3Echavarría was so moved that he asked Dorismel for permission to record him. Anticipating that many others might have turned their travails into music, the artist began a journey that had significant personal as well as aesthetic impact. He attended Afro- Colombian symposiums and festivals in the region of Choco, where he met many singers who had composed songs about their personal histories.4 Mouths of Ash was shown at the University of Los Andes in Bogotá, which most of the seven singers attended. The video camera framed the face of each singer, recording their expressions at close range, providing a sense of intimacy as they communicated their deeply felt emotions. The audience was moved by the dramatic narratives.
5 An extraordinary act of faith and solidarity took place in Puerto Berrío, small town north of Medellin on the banks of the Magdalena River. In the cemetery of that war-torn town, hundreds of tombs with the remains of unidentified persons have been placed in mausoleums. [ILLUSTRATION 3] Echavarría first visited that cemetery in November of 2006 during the Month of the Souls when at midnight the townspeople entered the cemetery to pray for the dead. There Echavarría had a unique experience—people were praying at individual tombs marked with the initials NN, standing for no name. In a great “gesture of humanity,” local residents had adopted tombs of unknown people whose bodies had been rescued from the river.6 In adopting the tomb of an NN, the people, who assume the task of caring for it, also feel the right to petition the soul for a favor. Many tombs have messages thanking the soul for favor(s) rendered; others are decorated with flowers or have the date of adoption; some have given their family’s name to the NN.7 The photographic series Requiem NN continues, as does the humanitarian gestures of the residents of Puerto Berrío, who by adopting the final resting place of former countrymen refute erasure in the face of unspeakable violence and death.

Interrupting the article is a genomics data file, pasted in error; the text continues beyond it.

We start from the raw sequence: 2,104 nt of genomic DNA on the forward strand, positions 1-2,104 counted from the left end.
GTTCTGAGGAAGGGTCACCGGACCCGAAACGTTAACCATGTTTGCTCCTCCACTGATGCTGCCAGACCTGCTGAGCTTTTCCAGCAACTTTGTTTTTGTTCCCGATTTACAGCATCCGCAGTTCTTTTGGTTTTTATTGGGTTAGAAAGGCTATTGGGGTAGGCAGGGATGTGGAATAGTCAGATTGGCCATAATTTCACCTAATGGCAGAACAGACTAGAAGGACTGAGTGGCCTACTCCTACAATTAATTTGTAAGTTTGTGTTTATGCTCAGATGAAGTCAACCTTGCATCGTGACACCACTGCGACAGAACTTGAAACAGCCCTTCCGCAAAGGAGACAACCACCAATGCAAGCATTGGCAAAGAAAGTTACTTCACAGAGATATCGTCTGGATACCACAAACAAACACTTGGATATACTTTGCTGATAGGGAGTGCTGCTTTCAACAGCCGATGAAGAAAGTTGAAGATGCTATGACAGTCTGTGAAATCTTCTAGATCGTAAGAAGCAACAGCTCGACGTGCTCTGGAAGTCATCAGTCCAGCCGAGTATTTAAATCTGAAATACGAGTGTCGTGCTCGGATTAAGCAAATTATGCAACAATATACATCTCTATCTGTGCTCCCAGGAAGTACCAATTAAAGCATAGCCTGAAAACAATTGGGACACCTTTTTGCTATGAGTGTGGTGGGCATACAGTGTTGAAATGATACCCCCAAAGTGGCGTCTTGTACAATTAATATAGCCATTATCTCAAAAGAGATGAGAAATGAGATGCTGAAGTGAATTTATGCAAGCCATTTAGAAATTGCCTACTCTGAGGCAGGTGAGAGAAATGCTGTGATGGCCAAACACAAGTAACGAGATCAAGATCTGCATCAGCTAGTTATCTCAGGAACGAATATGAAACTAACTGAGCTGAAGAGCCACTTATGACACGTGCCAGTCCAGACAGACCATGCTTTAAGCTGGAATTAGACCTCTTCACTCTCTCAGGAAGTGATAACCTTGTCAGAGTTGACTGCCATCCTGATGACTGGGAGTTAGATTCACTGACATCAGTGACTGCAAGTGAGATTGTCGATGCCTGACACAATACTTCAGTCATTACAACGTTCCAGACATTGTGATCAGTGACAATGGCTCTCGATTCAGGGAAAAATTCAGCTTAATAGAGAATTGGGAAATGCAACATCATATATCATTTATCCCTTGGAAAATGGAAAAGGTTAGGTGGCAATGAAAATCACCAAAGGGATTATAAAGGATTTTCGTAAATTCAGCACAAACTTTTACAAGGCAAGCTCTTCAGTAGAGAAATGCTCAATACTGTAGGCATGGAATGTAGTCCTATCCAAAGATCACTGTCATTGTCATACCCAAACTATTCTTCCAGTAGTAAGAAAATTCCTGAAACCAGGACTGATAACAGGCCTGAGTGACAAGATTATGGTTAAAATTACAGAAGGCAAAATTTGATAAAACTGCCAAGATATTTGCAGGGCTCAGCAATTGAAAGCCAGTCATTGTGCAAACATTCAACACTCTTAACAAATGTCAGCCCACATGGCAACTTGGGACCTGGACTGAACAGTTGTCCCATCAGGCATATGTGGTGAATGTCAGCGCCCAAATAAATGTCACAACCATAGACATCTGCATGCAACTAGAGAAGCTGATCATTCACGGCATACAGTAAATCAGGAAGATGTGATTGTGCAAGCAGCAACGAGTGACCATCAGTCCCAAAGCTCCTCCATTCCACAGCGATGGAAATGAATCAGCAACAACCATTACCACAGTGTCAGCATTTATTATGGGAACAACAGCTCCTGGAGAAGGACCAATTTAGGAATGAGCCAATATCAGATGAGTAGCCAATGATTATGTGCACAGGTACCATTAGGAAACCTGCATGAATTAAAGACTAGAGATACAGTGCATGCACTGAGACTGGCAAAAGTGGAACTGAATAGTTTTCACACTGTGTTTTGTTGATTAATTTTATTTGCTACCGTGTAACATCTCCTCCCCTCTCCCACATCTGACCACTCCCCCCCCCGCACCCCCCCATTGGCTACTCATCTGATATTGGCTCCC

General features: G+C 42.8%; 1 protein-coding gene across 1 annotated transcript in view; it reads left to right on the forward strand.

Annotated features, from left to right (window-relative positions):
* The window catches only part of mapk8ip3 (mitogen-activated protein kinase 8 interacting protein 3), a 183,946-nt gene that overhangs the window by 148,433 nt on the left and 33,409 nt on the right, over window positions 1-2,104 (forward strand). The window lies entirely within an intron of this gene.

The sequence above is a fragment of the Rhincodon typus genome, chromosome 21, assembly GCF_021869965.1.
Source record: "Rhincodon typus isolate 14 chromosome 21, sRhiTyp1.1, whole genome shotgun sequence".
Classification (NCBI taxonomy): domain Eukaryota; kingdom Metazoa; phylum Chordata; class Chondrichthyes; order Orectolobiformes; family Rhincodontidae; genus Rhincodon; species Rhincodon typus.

8 The artist began a new journey on March 11, 2010 when he went to the town of Mampujan for the commemoration of the tenth anniversary of the day the villagers had been forced to leave their homes and land. (The town, in the mountainous region of Montes de María, has never been reoccupied.) During the course of that day, Echavarría found a deteriorated school with a blackboard on which the vowels a, e, i, and, u were still legible. Time had worn away the o, the very letter that became the title of the exhibition, La “0.”9 [ILLUSTRATION 4]